To the accomplishment of the foregoing, the invention, then, comprises the features hereinafter fully described and particularly pointed out in the claims, the following description and the annexed drawings setting forth in detail certain illustrative embodiments of the invention, these being indicative, however, of but a few of the various ways in which the principles of the invention may be employed.
FIG. 1 is a schematic wiring diagram of a generator in accordance with the present invention for use with a 120 volt connection, for example, or with a connection not employing a neutral, such schematic also illustrating the alternator and exciter rotor together with the rotating rectifier;
FIG. 2 is a similar schematic for a 120/240 volt or similar connection utilizing a neutral;
FIG. 3 is an axial schematic elevation of the exciter stator showing the six lead connections for the shunt and dual series pole windings;
FIG. 4 is a transverse section through a series winding showing the top and bottom winding therefor; and
FIG. 5 is a small scale axial schematic of the exciter stator showing the lead collections on opposite sides.
Referring first to FIG. 1, there is illustrated a schematic wiring diagram for a generator in accordance with the present invention providing a 120 volt single phase output, for example, between two lines seen at 10 and 11. Also illustrated in FIG. 1 is the wiring diagram for the alternator rotor, the rotating rectifier and the exciter rotor as seen at 14, 15, and 16, respectively, which may be driven by a prime mover such as a diesel engine, not shown. The rotor assembly illustrated at 14, 15, and 16 may be a standard synchronous externally regulated system consisting of a salient pole main rotor and a three-phase exciter rotor.
In addition, the generator includes a standard concentric wound, single phase alternator stator shown generally at 18, an exciter stator shown at 20, and a stationary rectifier or diode assembly shown at 22.
The alternator stator includes coils 24 and 25 with one end of each coil being connected to lines 26 and 27, respectively to the power line 10 through the connection 28. The opposite end of each coil is connected through lines 30 and 31 to the exciter stator 20. The opposite line 11 of the single phase output is connected at 33 to line 34 leading to the rectifier or diode assembly 22. Such line is grounded as indicated at 35.
Digressing momentarily to FIGS. 3, 4 and 5, it will be seen that the exciter stator 20 consists of six poles with poles 38, 39 and 40 being provided with shunt windings seen at 41, 42 and 43, respectively, which are collectively identified at 44 in FIG. 1. Each shunt winding is connected in series with the lead for the shunt windings exiting the stator as seen at 45 and 46.
The alternate poles of the stator seen at 48, 49 and 50 are each provided with two separate windings as seen at 51 and 52 which may be termed top and bottom coils. Such coils are electrically isolated from each other as indicated at 53 in FIG. 4. Each of the three top coils are parallel connected with the leads exiting the stator as seen at 58 and 59, and collected on the opposite side of the stator from the leads 45, 46, 56 and 57 as seen in FIG. 5. The three bottom windings on the alternate series poles are shown collectively at 62 in FIG. 1 while the three top windings are shown collectively at 63.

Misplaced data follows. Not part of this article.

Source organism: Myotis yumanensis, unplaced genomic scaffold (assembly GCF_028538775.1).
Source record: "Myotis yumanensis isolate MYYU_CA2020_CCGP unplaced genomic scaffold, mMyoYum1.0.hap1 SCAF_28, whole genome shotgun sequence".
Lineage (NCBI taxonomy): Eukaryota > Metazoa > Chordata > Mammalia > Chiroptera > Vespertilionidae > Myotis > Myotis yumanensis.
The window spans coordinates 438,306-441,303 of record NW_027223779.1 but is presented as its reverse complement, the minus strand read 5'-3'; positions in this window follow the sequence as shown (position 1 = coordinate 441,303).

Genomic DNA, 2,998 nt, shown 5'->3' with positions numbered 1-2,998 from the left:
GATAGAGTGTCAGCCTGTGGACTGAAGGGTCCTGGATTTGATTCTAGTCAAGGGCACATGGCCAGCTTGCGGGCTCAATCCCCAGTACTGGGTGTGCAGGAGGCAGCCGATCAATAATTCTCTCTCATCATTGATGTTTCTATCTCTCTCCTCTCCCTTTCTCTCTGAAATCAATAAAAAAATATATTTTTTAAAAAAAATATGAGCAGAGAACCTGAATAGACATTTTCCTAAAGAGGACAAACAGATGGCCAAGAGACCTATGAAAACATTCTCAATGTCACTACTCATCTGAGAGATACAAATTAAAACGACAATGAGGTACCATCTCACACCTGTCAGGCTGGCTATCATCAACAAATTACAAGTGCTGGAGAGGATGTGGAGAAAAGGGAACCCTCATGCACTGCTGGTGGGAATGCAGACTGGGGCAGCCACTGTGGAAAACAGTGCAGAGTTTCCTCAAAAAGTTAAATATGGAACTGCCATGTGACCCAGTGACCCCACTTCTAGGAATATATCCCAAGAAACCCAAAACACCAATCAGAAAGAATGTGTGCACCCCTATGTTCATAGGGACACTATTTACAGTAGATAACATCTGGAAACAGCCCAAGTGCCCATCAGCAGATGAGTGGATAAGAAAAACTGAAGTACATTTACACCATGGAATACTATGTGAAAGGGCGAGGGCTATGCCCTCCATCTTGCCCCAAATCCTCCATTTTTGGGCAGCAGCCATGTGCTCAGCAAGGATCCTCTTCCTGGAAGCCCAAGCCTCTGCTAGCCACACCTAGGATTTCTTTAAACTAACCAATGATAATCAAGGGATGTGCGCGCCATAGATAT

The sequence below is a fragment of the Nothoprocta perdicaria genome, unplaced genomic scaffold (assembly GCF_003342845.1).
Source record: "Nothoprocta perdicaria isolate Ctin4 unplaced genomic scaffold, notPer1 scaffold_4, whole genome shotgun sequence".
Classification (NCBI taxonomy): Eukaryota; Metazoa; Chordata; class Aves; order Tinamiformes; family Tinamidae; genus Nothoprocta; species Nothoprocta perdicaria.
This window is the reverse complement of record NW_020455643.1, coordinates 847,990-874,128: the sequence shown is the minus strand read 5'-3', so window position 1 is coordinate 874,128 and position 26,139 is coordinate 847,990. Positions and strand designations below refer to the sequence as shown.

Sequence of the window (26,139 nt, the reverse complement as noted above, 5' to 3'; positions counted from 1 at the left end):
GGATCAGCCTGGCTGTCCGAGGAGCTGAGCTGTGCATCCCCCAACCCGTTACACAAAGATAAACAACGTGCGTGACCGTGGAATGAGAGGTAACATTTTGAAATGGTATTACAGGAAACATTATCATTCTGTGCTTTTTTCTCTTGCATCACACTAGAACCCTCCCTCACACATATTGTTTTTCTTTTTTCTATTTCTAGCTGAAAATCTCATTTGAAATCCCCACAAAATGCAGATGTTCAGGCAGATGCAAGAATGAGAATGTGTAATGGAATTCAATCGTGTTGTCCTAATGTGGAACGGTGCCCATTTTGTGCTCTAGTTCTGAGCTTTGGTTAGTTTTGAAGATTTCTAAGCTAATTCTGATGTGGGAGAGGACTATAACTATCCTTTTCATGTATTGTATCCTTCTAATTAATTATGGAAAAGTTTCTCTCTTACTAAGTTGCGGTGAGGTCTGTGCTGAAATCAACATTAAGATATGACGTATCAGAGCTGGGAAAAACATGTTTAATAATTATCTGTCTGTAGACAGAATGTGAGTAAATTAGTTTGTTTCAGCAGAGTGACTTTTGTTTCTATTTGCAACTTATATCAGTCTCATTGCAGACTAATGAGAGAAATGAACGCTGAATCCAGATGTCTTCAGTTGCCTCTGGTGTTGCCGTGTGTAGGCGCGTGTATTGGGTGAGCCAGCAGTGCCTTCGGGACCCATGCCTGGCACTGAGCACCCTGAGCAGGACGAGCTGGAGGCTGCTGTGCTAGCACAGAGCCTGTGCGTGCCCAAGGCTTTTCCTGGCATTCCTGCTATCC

The stationary diode or rectifier assembly consists of three press-in diodes seen at 65, 66 and 67 all mounted on a common ground heat sink and connected to line 68 which is connected as indicated to grounded line 34.
As illustrated in FIG. 1, the diodes 66 and 67 are in circuits 69 and 70, respectively, parallel with the windings 62 and 63, respectively. The diode 65 is in series with the shunt winding 44 and an oppositely directed diode 72 is in circuit 73 parallel to shunt winding 44 but in series with diode 65.
The shunt windings 44 are connected to a tap 75 on the alternator stator and a small slide wire resistor may be employed between the tap and the shunt winding as seen at 76.
Referring now to the three-wire system of FIG. 2 for the 120/240 volt connection, it will be seen that the alternator stator, exciter stator, and diode assembly are the same. The rotor assembly is, of course, the same. The only difference is in the connection of the two power lines 80 and 81 to the windings 24 and 25 of the single phase alternator stator. The line 80 may be connected directly to the winding 25 through line 82 while the line 81 may be connected directly to the winding 24 through line 83. For illustrative and comparative purposes only, the voltage between the lines 10 and 11 may be 120 volts. The voltage between line 80 and the grounded line or neutral 34 may be 120 volts. The same voltage would exist between the lines 81 and 34 and between lines 80 and 81 there would be 240 volts.
The wiring connections and components are otherwise the same.
For ease of illustration, in the schematic diagram, solid arrows are employed to illustrate current flow during one-half cycle while dotted arrows illustrate current flow during the other half cycle.